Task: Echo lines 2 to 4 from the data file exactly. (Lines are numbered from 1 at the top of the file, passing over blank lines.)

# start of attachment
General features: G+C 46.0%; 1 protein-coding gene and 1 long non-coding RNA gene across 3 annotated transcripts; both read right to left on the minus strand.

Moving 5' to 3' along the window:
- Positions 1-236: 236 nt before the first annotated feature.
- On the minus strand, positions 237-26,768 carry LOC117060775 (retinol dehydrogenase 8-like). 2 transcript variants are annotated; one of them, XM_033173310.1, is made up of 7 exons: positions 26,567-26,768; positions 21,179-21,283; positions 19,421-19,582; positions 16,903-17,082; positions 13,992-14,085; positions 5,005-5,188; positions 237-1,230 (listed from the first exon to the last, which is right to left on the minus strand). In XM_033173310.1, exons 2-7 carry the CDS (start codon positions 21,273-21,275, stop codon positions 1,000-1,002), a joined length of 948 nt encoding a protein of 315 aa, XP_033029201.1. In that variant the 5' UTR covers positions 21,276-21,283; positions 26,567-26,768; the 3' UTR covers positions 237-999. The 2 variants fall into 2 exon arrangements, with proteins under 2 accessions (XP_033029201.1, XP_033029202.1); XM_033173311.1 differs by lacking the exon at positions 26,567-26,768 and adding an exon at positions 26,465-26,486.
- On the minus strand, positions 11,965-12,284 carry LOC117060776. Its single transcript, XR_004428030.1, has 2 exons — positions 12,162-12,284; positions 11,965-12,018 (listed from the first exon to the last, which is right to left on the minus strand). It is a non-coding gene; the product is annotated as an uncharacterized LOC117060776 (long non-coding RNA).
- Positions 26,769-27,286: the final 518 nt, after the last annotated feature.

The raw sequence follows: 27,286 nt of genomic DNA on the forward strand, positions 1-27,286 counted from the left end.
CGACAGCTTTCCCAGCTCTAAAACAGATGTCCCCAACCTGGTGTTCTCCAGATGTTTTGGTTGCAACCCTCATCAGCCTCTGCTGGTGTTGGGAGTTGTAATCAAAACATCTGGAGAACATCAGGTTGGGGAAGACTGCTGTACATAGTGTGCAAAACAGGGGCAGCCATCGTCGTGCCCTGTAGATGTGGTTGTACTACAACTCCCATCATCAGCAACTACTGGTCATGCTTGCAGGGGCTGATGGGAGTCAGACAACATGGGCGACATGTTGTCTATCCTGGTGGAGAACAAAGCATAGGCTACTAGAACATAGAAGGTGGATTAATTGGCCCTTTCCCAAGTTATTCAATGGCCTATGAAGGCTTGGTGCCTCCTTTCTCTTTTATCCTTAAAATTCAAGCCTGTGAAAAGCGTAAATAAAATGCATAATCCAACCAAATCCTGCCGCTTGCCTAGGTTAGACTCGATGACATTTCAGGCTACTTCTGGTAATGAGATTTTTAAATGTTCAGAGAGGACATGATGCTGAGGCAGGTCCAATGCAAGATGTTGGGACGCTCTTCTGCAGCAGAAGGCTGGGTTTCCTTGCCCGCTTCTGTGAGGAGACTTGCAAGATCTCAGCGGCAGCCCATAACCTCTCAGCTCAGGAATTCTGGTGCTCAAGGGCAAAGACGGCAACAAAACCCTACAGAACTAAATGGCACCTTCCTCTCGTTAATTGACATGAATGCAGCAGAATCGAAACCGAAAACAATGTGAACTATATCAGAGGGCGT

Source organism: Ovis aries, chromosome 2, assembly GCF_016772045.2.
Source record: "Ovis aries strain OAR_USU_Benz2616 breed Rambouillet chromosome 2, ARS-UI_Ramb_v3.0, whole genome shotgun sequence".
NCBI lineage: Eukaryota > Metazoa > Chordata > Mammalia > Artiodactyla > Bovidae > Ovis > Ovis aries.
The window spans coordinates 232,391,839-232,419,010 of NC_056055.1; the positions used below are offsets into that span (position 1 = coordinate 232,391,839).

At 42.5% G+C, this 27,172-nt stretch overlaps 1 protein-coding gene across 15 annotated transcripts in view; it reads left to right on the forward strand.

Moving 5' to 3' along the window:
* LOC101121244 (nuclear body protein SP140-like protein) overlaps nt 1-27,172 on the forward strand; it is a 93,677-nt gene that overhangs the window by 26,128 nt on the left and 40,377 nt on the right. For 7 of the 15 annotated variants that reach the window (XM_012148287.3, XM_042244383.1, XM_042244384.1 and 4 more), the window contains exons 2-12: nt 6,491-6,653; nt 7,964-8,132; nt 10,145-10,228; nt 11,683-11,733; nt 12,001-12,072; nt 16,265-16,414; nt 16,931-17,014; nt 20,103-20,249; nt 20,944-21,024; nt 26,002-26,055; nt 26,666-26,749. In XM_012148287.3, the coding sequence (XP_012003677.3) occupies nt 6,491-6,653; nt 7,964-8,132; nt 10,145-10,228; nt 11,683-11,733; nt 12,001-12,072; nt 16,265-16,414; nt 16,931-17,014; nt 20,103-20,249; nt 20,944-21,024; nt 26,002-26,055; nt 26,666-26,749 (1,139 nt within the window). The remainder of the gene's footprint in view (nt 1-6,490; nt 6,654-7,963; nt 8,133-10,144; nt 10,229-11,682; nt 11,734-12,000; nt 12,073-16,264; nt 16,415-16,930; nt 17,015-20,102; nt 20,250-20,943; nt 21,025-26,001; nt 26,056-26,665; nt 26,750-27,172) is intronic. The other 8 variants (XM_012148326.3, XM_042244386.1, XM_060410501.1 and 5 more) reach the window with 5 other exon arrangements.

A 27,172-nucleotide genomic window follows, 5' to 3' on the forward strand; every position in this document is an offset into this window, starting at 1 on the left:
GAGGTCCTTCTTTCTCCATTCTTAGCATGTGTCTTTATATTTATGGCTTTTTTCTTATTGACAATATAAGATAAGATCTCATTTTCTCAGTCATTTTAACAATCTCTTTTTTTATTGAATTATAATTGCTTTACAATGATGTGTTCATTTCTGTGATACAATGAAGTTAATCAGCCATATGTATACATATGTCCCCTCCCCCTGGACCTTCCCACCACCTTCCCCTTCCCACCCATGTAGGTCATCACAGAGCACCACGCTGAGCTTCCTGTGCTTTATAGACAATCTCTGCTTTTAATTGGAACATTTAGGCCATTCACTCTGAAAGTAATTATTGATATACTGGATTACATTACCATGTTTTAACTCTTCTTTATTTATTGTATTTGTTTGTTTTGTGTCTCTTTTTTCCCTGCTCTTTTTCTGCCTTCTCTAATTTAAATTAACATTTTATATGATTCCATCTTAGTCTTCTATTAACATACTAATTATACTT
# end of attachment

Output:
Moving 5' to 3' along the window:
- Positions 1-236: 236 nt before the first annotated feature.
- On the minus strand, positions 237-26,768 carry LOC117060775 (retinol dehydrogenase 8-like). 2 transcript variants are annotated; one of them, XM_033173310.1, is made up of 7 exons: positions 26,567-26,768; positions 21,179-21,283; positions 19,421-19,582; positions 16,903-17,082; positions 13,992-14,085; positions 5,005-5,188; positions 237-1,230 (listed from the first exon to the last, which is right to left on the minus strand). In XM_033173310.1, exons 2-7 carry the CDS (start codon positions 21,273-21,275, stop codon positions 1,000-1,002), a joined length of 948 nt encoding a protein of 315 aa, XP_033029201.1. In that variant the 5' UTR covers positions 21,276-21,283; positions 26,567-26,768; the 3' UTR covers positions 237-999. The 2 variants fall into 2 exon arrangements, with proteins under 2 accessions (XP_033029201.1, XP_033029202.1); XM_033173311.1 differs by lacking the exon at positions 26,567-26,768 and adding an exon at positions 26,465-26,486.